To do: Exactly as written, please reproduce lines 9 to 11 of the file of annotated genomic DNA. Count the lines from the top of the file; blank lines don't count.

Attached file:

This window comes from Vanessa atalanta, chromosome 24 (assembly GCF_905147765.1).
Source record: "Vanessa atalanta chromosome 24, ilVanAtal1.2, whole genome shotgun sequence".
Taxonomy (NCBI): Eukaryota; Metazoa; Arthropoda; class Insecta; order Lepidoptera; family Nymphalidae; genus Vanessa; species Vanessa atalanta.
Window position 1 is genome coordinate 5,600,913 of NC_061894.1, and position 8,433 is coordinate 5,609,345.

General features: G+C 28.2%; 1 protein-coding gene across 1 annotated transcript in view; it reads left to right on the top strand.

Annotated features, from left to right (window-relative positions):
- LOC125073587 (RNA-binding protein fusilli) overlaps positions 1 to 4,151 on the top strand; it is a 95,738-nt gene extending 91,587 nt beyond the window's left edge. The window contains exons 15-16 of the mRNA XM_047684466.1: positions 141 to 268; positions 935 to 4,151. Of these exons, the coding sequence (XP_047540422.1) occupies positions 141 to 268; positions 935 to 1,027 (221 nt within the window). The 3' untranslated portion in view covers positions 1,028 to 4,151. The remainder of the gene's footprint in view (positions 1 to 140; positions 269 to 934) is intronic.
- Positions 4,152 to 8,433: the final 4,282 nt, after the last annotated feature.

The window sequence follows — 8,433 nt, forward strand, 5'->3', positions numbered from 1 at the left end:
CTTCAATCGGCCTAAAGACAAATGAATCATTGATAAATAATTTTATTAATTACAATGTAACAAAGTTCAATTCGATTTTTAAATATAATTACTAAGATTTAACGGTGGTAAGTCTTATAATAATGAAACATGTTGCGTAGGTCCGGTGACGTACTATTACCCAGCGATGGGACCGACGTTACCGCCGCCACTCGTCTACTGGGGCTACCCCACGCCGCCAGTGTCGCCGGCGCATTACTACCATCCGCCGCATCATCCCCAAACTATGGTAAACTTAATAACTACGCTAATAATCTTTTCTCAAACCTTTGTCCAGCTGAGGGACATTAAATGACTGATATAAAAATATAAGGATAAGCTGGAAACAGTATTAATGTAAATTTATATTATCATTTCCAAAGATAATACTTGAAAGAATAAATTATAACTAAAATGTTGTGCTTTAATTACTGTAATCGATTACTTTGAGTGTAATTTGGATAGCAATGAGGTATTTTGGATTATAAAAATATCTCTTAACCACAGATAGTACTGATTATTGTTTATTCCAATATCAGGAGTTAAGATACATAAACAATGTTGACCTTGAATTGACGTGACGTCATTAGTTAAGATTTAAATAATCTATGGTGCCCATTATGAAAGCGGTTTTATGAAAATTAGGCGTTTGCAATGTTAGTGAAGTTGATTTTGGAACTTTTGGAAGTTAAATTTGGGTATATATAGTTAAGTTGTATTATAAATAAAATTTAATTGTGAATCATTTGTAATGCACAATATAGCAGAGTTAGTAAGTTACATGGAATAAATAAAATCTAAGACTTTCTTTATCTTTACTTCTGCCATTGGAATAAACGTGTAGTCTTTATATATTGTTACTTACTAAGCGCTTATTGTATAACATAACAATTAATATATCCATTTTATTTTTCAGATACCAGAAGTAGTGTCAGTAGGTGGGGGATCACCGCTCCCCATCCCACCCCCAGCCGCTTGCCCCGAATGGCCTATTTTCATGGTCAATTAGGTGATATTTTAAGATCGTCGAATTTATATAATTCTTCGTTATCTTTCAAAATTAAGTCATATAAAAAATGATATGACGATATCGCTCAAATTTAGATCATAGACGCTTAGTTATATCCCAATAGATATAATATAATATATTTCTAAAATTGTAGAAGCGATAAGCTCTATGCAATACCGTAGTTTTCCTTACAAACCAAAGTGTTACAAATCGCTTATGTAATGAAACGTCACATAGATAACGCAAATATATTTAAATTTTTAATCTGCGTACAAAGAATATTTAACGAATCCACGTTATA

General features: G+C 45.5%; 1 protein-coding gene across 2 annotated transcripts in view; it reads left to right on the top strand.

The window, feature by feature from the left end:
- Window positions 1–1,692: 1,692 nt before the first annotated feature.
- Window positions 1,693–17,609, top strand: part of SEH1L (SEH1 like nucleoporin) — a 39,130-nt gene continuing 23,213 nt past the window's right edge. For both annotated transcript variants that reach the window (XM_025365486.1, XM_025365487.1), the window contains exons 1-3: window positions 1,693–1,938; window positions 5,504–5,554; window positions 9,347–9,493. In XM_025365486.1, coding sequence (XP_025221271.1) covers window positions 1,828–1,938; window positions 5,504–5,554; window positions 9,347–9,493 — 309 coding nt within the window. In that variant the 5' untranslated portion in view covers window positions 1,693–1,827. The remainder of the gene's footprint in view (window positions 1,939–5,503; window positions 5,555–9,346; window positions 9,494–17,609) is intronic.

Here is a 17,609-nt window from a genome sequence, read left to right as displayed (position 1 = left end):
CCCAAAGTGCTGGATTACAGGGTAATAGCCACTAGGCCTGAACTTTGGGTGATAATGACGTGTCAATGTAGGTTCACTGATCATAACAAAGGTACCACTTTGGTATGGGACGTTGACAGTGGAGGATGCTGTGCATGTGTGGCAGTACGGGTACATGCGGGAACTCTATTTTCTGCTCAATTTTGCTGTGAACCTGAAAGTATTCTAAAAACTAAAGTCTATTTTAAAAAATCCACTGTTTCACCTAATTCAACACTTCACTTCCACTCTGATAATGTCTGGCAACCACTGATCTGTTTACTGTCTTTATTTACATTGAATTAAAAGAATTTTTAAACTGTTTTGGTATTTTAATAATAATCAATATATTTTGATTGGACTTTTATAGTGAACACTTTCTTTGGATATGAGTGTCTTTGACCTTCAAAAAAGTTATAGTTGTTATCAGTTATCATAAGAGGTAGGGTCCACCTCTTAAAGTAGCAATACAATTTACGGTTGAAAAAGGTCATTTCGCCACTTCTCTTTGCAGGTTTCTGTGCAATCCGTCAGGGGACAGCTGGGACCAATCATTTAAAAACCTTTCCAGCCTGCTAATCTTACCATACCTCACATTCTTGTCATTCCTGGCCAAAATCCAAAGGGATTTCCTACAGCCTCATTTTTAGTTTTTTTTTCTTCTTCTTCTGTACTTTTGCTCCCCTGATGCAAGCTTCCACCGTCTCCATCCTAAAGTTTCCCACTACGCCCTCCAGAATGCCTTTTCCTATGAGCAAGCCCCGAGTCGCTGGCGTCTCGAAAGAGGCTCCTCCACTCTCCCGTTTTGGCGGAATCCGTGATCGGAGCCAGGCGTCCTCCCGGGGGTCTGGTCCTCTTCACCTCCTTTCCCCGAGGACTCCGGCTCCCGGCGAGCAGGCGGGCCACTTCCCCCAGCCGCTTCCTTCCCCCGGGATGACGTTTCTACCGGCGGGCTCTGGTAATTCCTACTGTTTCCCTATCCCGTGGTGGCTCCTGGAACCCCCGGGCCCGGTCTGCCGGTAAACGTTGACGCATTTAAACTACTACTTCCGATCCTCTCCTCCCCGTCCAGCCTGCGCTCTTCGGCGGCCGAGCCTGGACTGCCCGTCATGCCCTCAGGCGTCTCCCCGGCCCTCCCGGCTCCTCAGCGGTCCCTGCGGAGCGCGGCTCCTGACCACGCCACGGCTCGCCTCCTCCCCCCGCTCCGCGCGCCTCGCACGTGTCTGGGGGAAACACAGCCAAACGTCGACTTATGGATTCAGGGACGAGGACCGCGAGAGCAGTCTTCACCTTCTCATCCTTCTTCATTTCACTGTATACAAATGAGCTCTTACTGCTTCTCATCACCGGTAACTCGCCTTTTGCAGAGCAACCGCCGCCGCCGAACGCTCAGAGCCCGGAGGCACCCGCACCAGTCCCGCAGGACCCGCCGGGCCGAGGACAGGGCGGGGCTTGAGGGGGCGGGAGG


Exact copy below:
The window sequence follows — 8,433 nt, forward strand, 5'->3', positions numbered from 1 at the left end:
CTTCAATCGGCCTAAAGACAAATGAATCATTGATAAATAATTTTATTAATTACAATGTAACAAAGTTCAATTCGATTTTTAAATATAATTACTAAGATTTAACGGTGGTAAGTCTTATAATAATGAAACATGTTGCGTAGGTCCGGTGACGTACTATTACCCAGCGATGGGACCGACGTTACCGCCGCCACTCGTCTACTGGGGCTACCCCACGCCGCCAGTGTCGCCGGCGCATTACTACCATCCGCCGCATCATCCCCAAACTATGGTAAACTTAATAACTACGCTAATAATCTTTTCTCAAACCTTTGTCCAGCTGAGGGACATTAAATGACTGATATAAAAATATAAGGATAAGCTGGAAACAGTATTAATGTAAATTTATATTATCATTTCCAAAGATAATACTTGAAAGAATAAATTATAACTAAAATGTTGTGCTTTAATTACTGTAATCGATTACTTTGAGTGTAATTTGGATAGCAATGAGGTATTTTGGATTATAAAAATATCTCTTAACCACAGATAGTACTGATTATTGTTTATTCCAATATCAGGAGTTAAGATACATAAACAATGTTGACCTTGAATTGACGTGACGTCATTAGTTAAGATTTAAATAATCTATGGTGCCCATTATGAAAGCGGTTTTATGAAAATTAGGCGTTTGCAATGTTAGTGAAGTTGATTTTGGAACTTTTGGAAGTTAAATTTGGGTATATATAGTTAAGTTGTATTATAAATAAAATTTAATTGTGAATCATTTGTAATGCACAATATAGCAGAGTTAGTAAGTTACATGGAATAAATAAAATCTAAGACTTTCTTTATCTTTACTTCTGCCATTGGAATAAACGTGTAGTCTTTATATATTGTTACTTACTAAGCGCTTATTGTATAACATAACAATTAATATATCCATTTTATTTTTCAGATACCAGAAGTAGTGTCAGTAGGTGGGGGATCACCGCTCCCCATCCCACCCCCAGCCGCTTGCCCCGAATGGCCTATTTTCATGGTCAATTAGGTGATATTTTAAGATCGTCGAATTTATATAATTCTTCGTTATCTTTCAAAATTAAGTCATATAAAAAATGATATGACGATATCGCTCAAATTTAGATCATAGACGCTTAGTTATATCCCAATAGATATAATATAATATATTTCTAAAATTGTAGAAGCGATAAGCTCTATGCAATACCGTAGTTTTCCTTACAAACCAAAGTGTTACAAATCGCTTATGTAATGAAACGTCACATAGATAACGCAAATATATTTAAATTTTTAATCTGCGTACAAAGAATATTTAACGAATCCACGTTATA

General features: G+C 45.5%; 1 protein-coding gene across 2 annotated transcripts in view; it reads left to right on the top strand.